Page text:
Massachusetts health officials reported 1,248 new confirmed coronavirus cases and 26 more deaths on Monday amid relaxed restrictions on restaurants, live performance venues and other businesses as the state moved into Phase 3, Step 2 of its reopening plan.
There have now been totals of 551,550 confirmed cases and 15,822 deaths in the state, according to the Massachusetts Department of Public Health. Another 322 deaths are considered probably linked to COVID-19.
Generally, Massachusetts' coronavirus metrics have been trending down in the past several weeks, according to the Department of Public Health's interactive coronavirus dashboard, with the average number of cases, hospitalizations and deaths peaking in the second week of January. The testing rate peaked Jan. 1. The figures reported daily are important for tracking trends with the virus' spread, though a single-day change may not reflect a larger trend, and may reflect incomplete data.
Monday's report from the DPH saw increases in hospitalizations, estimated active cases and the 7-day average of percent positivity.
The percentage of coronavirus tests coming back positive, on average, inched slightly higher to 1.77% Monday from 1.73% on Sunday.
The number of patients hospitalized for COVID-19 increased from 760 on Sunday to 788 on Monday. Of that number, 184 were listed as being in intensive care units and 119 were intubated, according to health officials.
The number of estimated active cases also increased from 30,062 on Sunday to 30,486 on Monday.
More on COVID in Mass.
The latest report from health officials comes as Massachusetts on Monday made it much easier to grab dinner and a show amid a continued decline in daily coronavirus cases.
Gov. Charlie Baker lifted restaurant capacity limits entirely. Theaters can open at 50% capacity, with a maximum of 500 people. And capacity limits across all businesses have been raised to 50%.
Also on Monday, Boston Public Schools welcomed nearly 8,000 students back to classrooms. Pre-K children to third graders returned Monday with other grades to be phased in by the end of March.
Baker announced Thursday that the state would be easing restrictions imposed to combat the most recent surge in the virus. New daily cases of COVID-19 in Massachusetts have dipped to their lowest levels since October and Baker said Monday about 68 percent of residents 75 and older had been vaccinated. In the long-term care sector, 90 percent of residents and about 70 percent of staff had received vaccines.
After touring a vaccination site in Boston's Mattapan neighborhood Monday, Baker stood by his decision to relax some restrictions.
"We felt based on that data, and the success of the vaccine rollout so far that it was appropriate to make some adjustments," Baker said. "We'll continue to review the data every day and every week, and if we see stuff in the data that concerns us we'll make adjustments again. But I think it's important for everybody to understand that this is a constant balancing act."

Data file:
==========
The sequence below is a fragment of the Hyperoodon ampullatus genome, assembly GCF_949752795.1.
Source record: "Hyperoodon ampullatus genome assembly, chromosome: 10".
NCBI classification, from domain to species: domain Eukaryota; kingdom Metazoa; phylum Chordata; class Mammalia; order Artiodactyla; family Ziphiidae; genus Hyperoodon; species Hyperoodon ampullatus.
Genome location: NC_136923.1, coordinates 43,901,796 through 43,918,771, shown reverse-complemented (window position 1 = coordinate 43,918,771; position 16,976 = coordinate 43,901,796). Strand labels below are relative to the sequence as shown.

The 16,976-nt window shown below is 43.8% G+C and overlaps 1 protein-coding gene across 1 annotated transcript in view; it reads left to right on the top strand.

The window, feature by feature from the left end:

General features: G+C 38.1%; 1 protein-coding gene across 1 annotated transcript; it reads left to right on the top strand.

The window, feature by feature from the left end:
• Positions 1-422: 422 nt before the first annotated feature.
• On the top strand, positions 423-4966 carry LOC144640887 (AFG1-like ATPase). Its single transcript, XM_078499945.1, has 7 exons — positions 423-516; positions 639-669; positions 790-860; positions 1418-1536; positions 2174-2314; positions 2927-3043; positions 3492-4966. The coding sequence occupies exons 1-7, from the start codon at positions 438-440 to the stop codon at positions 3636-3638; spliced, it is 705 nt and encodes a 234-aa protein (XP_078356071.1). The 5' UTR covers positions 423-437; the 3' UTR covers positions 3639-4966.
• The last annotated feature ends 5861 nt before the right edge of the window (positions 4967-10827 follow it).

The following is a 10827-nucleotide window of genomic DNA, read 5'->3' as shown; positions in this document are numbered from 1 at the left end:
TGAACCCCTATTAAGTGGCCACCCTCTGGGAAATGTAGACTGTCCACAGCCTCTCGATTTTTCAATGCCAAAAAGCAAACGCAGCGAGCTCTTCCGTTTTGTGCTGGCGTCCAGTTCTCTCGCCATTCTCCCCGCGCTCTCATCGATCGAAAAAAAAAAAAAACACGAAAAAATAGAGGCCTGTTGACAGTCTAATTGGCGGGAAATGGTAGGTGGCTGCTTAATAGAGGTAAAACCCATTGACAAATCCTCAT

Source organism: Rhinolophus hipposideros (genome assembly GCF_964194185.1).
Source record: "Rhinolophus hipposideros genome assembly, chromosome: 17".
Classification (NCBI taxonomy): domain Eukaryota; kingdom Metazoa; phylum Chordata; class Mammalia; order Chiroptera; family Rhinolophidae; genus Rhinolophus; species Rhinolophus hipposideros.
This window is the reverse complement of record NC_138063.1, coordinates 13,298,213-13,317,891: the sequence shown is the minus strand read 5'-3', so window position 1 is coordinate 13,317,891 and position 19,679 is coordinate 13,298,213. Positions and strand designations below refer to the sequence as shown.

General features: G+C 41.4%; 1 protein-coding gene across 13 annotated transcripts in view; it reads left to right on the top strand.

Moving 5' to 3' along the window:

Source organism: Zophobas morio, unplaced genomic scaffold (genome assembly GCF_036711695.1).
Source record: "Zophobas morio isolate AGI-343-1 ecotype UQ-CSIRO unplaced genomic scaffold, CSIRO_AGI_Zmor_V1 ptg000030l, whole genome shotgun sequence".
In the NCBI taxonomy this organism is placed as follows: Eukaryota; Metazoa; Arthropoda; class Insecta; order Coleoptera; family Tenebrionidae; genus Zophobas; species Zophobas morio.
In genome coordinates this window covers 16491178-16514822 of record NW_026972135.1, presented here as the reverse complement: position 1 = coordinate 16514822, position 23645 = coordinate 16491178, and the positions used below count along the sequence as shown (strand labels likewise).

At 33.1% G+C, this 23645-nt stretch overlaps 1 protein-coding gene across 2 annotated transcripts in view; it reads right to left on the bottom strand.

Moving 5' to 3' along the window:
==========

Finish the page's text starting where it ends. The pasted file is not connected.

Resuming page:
States eager to reopen for business are easing coronavirus restrictions despite warnings from health experts that the outbreak is far from over and that moving too quickly could prolong the misery. On Monday, the head of the CDC, Dr. Rochelle Walensky, urgently warned state officials and ordinary Americans not to let down their guard, saying she is "really worried about reports that more states are rolling back the exact public health measures that we have recommended.''
"I remain deeply concerned about a potential shift in the trajectory of the pandemic,'' she said. "We stand to completely lose the hard-earned ground that we have gained.''
Cases and hospitalizations have plunged since the end of January, and deaths have also dropped sharply, but they are still running at dangerously high levels and have even risen slightly over the past several days.
"We cannot be resigned to 70,000 cases a day and 2,000 daily deaths,'' Walensky said.
Overall, the outbreak has killed more than a half-million Americans.
The push to reopen comes as COVID-19 vaccine shipments to the states are ramping up. Nearly 20% of the nation's adults -- or over 50 million people -- have received at least one dose of vaccine, and 10% have been fully inoculated 2 1/2 months into the campaign to snuff out the virus, according to the Centers for Disease Control and Prevention.
Johnson & Johnson shipped out nearly 4 million doses of its newly authorized, one-shot COVID-19 vaccine Sunday night to be delivered to states for use starting on Tuesday. The company will deliver about 16 million more doses by the end of March and a total of 100 million by the end of June. That adds to the supply being distributed by Pfizer and Moderna and should help the nation amass enough doses by midsummer to vaccinate all adults.
Baker said Monday that Johnson and Johnson's newly approved COVID vaccine will "dramatically" boost vaccination efforts in Massachusetts.
"This vaccine is obviously a critical part of how we get to the next normal," Baker said. "The introduction of that vaccine over time will certainly dramatically boost our vaccination efforts here."
Both Baker and the White House are encouraging Americans to take the first dose available to them, regardless of manufacturer.